If Vascepa is approved but FDA denies NCE status, Amarin shares fall below $15 (how about $12-13?) unless the company props up the stock with a boffo partnership or takeout.

Why can't Amarin sell Vascepa on its own and retain all the drug's profits?

Amarin could do that but Wall Street won't be happy about it. Let's face it, investors want Amarin to be sold soon after Vascepa's approval. Amarin's stock price sinks the moment CEO Joe Zakrzewski starts talking about launching Vascepa solo. Investors may not even be happy if Amarin decides to remain independent but sell Vascepa though a Big Pharma partner (like Pfizer!) even though the company could still do very well under this scenario.

Aside from the approval (expected) and granting of NCE status (hoped for), what else should investors be looking for from the Vascepa announcement Thursday?

Watch to see if FDA approves Vascepa with a broader label that includes reductions in triglycerides (TG) and apolipoprotein B (ApoB), the substance that carries LDL (bad) cholesterol throughout the body. An indication for ApoB lowering would differentiate Vascepa further from GlaxoSmithKline's ( GSK) Lovaza, which is only approved for TG reduction. This broader label would also further strengthen Amarin's patent position.

Another possible upside: Inclusion in the Vascepa label of data from the phase III "Anchor" study in patients with high TGs (as opposed to a label that only includes data in patients with very high TG levels from the "Marine" study.)

Amarin already plans to seek an expanded label for Vascepa to cover the larger patient population indicated by the Anchor study data. But if these Anchor data (TG reductions and no reductions or even decreases in LDL) are mentioned in the initial label, doctors may be more willing to prescribe the drug to a broader patient population immediately.

How big of a drug can Vascepa be if you include only the very high TG patient population from the Marine study?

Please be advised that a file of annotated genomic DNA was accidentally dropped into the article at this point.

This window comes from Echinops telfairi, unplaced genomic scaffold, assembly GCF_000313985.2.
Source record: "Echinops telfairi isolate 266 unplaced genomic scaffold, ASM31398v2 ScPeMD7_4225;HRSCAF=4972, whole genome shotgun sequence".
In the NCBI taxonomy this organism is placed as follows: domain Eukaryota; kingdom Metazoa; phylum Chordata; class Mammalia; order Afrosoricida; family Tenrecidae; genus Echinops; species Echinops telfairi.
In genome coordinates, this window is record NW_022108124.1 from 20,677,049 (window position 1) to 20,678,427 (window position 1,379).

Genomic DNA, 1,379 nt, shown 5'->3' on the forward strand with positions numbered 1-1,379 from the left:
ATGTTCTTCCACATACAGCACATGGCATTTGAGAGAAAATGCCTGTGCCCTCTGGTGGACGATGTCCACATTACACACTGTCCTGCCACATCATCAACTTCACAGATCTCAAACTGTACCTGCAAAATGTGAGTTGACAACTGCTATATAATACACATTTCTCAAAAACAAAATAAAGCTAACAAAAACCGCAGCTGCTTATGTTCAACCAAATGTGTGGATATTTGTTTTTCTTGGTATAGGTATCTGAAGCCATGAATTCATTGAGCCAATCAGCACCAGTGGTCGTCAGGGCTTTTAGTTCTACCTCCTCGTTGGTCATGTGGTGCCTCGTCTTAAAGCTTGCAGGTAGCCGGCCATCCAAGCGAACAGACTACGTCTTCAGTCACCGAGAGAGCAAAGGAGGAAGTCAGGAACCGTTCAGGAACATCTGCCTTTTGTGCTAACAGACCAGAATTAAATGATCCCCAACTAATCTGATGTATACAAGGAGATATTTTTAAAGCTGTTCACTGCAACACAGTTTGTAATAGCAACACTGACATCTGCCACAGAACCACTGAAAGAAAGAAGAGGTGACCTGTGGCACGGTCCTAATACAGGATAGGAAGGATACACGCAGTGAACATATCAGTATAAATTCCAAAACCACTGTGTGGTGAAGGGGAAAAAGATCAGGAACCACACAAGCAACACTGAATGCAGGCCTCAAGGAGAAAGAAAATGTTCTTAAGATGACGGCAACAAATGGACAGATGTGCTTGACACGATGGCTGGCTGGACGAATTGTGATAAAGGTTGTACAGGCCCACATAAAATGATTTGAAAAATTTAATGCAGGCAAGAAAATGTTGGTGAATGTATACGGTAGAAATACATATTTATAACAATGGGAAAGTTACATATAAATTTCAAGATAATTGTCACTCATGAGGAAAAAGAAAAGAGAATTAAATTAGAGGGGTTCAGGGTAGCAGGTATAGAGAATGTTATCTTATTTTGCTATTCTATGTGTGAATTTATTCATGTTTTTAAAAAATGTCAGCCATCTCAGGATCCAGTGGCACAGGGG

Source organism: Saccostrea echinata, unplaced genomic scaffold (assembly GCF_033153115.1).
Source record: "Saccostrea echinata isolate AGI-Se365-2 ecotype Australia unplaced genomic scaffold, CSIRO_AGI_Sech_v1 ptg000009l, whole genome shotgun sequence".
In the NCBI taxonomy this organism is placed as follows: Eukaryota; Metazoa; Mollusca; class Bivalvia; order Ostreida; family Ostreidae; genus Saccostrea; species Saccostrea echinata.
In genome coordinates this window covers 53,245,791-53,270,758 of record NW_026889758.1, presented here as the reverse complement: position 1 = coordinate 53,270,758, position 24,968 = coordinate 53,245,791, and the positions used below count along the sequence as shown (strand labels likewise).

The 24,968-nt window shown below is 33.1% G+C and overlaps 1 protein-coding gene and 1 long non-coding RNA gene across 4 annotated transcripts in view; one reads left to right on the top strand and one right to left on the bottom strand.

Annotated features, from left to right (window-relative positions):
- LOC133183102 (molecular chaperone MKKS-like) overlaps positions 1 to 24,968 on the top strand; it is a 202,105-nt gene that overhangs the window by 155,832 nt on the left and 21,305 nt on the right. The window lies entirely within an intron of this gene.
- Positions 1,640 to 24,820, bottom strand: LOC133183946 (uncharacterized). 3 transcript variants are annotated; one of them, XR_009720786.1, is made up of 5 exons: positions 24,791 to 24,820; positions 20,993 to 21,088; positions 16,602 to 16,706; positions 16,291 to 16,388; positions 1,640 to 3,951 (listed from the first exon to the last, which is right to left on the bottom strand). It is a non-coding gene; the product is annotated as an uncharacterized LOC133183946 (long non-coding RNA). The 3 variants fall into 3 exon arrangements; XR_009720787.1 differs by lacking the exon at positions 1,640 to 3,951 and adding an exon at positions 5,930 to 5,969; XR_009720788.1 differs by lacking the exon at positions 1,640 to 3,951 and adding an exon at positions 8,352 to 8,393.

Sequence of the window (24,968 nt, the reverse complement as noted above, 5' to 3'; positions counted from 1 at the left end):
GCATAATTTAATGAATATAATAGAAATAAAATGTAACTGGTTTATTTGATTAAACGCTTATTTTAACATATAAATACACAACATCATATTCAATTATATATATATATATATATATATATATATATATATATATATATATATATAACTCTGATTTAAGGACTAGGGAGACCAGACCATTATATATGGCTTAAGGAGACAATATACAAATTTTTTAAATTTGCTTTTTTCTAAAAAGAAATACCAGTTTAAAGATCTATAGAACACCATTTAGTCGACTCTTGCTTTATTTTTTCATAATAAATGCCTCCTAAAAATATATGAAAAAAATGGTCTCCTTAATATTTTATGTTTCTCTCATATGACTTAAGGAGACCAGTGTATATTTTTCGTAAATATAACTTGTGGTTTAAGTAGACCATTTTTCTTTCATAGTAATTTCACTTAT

Here's the simplest way of thinking about Vascepa's commercial potential: Glaxo's Lovaza generates sales of around $1 billion annually derived from single-digit market share among the 3.8 million people with very high trigylceride levels. Lovaza is not prescribed to the 36 million people with high triglyceride levels. Vascepa is superior to Lovaza.

Vascepa peak sales have the potential to be two, three or even four times that of Lovaza if Amarin or its partner/acquirer can grow the market for prescription fish oil. Positive results from the ongoing cardiovascular outcomes study would be a huge growth driver, and of course, the company must fend off generic competition for as long as possible, hopefully through 2030.

--Written by Adam Feuerstein in Boston.

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Adam Feuerstein writes regularly for TheStreet. In keeping with company editorial policy, he doesn't own or short individual stocks, although he owns stock in TheStreet. He also doesn't invest in hedge funds or other private investment partnerships. Feuerstein appreciates your feedback; click here to send him an email.

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